Eton College, Windsor SL4 6DW, Regno Unito
University Of Cambridge, Cambridge CB2, Regno Unito
Britannia Royal Naval College, Manxman DIV St Vincent Sqdn, Brnc, Dartmouth TQ6 0HJ, Regno Unito
Lockers Park School, Lockers Park Ln, Hemel Hempstead HP1 1TL, Regno Unito
The Langham, 1C Portland Pl, Marylebone, London W1B 1JA, Regno Unito
5 Bentinck St, Marylebone, London W1U 2EG, Regno Unito
St John the Evangelist, 2 Court Farm Cottages, West Meon, Petersfield GU32 1JE, Regno Unito
Guy Francis de Moncy Burgess (16 April 1911 – 30 August 1963) was a British diplomat and Soviet agent, a member of the Cambridge Five spy ring that operated from the mid-1930s to the early years of the Cold War era. His defection in 1951 to the Soviet Union, with his fellow-spy Donald Maclean, led to a serious breach in Anglo-United States intelligence co-operation, and caused long-lasting disruption and demoralisation in Britain's foreign and diplomatic services. He was part of the Cambridge Apostles. The item on ‘Homosexuality’ in Norman Polmar and Thomas B. Allen’s generally reliable Encyclopedia of Espionage (1998) names just nine homosexual men and one bisexual: Alfred Redl, Guy Burgess, the bisexual Donald Maclean, Anthony Blunt, Alan Turing, James A. Mintkenbaugh, William Martin, Bernon Mitchell, John Vassall and Maurice Oldfield. The last-named had to resign his position as co-ordinator of UK security and intelligence in Northern Ireland after he was found to be homosexual; there was no suggestion that in his previous incarnation as Director General of MI6 he ever spied for anyone but his own Whitehall masters.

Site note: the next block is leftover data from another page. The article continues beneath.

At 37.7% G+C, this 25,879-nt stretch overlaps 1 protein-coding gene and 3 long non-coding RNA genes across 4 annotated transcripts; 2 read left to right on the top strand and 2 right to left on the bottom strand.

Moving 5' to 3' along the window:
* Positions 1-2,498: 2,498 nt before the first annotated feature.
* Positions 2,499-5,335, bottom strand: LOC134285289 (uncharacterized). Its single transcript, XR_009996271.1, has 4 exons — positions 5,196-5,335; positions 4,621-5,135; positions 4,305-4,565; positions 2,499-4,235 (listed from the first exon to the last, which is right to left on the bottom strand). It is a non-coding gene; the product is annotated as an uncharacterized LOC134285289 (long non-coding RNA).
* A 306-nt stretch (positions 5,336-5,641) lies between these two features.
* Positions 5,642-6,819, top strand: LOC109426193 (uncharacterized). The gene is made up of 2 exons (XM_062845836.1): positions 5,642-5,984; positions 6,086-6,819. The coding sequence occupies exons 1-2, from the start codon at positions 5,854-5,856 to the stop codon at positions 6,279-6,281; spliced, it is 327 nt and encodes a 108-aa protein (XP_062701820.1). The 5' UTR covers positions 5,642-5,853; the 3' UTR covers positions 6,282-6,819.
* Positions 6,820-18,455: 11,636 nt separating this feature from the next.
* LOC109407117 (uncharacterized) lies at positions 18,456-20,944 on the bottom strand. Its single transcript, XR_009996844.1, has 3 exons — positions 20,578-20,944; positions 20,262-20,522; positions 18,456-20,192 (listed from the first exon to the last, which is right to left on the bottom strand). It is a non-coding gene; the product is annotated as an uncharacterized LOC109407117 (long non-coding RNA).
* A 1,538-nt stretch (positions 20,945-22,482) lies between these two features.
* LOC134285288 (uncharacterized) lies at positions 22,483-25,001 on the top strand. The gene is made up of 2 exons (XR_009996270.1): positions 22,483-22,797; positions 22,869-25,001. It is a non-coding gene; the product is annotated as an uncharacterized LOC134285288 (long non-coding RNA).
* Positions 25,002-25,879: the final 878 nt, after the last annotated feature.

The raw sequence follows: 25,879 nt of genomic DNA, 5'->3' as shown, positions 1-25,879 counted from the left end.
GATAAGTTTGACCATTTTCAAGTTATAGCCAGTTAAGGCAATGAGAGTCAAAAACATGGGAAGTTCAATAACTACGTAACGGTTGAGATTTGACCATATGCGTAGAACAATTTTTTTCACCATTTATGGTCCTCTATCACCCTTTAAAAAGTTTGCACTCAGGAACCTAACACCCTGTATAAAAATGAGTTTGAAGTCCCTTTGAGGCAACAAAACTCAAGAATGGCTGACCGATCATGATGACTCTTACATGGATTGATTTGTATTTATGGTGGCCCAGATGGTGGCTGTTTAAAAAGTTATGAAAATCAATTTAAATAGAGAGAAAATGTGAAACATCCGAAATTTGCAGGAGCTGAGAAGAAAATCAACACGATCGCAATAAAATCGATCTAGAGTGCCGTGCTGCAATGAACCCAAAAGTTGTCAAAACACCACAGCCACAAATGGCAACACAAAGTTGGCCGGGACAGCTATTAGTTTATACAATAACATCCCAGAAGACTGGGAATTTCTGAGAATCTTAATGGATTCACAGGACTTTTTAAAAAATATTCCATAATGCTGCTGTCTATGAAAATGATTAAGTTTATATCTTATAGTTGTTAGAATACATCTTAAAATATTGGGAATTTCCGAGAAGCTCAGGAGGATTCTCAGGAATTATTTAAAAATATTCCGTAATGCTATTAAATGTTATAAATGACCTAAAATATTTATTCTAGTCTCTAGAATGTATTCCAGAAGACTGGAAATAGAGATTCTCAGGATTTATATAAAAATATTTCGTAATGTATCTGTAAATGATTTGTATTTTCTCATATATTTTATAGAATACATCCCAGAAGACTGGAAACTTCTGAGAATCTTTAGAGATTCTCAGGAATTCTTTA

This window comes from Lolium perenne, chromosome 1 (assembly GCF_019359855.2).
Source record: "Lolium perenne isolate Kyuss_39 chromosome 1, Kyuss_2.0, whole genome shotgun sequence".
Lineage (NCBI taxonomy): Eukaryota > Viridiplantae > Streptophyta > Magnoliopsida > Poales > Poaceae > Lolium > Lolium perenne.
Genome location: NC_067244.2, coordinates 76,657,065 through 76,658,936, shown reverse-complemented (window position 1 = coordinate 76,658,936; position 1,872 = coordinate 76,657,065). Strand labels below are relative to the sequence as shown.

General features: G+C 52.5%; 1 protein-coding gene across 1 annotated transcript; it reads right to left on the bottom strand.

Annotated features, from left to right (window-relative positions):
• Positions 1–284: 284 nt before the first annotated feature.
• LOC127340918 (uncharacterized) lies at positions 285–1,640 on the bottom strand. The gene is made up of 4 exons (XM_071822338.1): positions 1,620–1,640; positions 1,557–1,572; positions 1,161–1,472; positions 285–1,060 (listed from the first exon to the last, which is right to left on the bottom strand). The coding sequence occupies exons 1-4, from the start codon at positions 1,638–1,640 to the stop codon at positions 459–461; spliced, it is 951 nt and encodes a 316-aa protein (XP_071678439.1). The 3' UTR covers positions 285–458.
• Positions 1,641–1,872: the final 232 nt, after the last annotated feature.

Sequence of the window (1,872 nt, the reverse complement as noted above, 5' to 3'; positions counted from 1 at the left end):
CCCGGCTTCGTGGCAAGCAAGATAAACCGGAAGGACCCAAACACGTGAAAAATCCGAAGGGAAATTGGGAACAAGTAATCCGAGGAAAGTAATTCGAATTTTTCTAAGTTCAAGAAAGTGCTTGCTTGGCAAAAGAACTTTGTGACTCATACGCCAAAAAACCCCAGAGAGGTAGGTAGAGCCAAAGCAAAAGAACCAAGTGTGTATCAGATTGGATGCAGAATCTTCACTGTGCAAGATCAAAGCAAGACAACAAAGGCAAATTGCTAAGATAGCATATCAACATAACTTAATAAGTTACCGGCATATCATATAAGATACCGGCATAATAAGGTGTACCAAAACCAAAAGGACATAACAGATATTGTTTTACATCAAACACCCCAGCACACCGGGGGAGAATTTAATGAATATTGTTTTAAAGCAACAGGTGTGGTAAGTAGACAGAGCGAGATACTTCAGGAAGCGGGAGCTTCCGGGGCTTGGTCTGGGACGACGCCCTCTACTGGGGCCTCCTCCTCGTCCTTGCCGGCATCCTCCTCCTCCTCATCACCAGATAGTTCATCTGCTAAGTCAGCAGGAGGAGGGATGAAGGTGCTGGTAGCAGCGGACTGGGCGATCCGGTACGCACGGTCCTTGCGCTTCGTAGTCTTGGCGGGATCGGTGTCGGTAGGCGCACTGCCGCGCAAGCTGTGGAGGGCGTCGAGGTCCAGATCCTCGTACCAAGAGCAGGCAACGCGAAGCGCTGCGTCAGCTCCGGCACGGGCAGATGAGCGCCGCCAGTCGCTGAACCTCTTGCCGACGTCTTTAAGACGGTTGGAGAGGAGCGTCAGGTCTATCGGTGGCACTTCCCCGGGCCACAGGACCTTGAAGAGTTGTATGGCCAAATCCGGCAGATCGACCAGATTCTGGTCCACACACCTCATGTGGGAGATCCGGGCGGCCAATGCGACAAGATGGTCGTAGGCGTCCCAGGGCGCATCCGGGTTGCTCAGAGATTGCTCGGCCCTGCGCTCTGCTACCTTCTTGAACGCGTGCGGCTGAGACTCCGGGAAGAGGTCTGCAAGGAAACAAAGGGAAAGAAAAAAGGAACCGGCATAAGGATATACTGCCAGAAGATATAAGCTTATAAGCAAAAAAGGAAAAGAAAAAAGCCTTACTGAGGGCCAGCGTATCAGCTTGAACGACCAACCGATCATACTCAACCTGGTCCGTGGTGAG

Born into a wealthy middle-class family, Burgess was educated at Eton College, the Royal Naval College, Dartmouth and Trinity College, Cambridge. An assiduous networker, he embraced left-wing politics at Cambridge and joined the Communist Party. He was recruited by Soviet intelligence in 1935, on the recommendation of Kim Philby. After leaving Cambridge, Burgess worked for the BBC as a producer, briefly interrupted by a short period as a full-time MI6 intelligence officer, before joining the Foreign Office in 1944.
At the Foreign Office, Burgess acted as a confidential secretary to Hector McNeil, the deputy to Ernest Bevin, the Foreign Secretary. This post gave Burgess access to secret information on all aspects of Britain's foreign policy during the critical post-1945 period, and it is estimated that he passed thousands of documents to his Soviet masters. In 1950 he was appointed second secretary to the British Embassy in Washington, a post from which he was sent home after repeated misbehaviour. Although not at this stage under suspicion, Burgess nevertheless accompanied Maclean when the latter, on the point of being unmasked, fled to Moscow in May 1951.
Burgess's whereabouts were unknown in the West until 1956, when he appeared with Maclean at a brief press conference in Moscow, claiming that his motive had been to improve Soviet-West relations. He never left the Soviet Union; he was often visited by friends and journalists from Britain, most of whom reported on a lonely and empty existence. He remained unrepentant to the end of his life, rejecting the notion that his earlier activities represented treason. He was well provided for materially, but as a result of his lifestyle his health deteriorated, and he died in 1963. Experts have found it difficult to assess the extent of damage caused by Burgess's espionage activities, but consider that the disruption in Anglo-American relations caused by his defection was perhaps of greater value to the Soviets than any information he provided. Burgess's life has frequently been fictionalised, and dramatised in productions for screen and stage.
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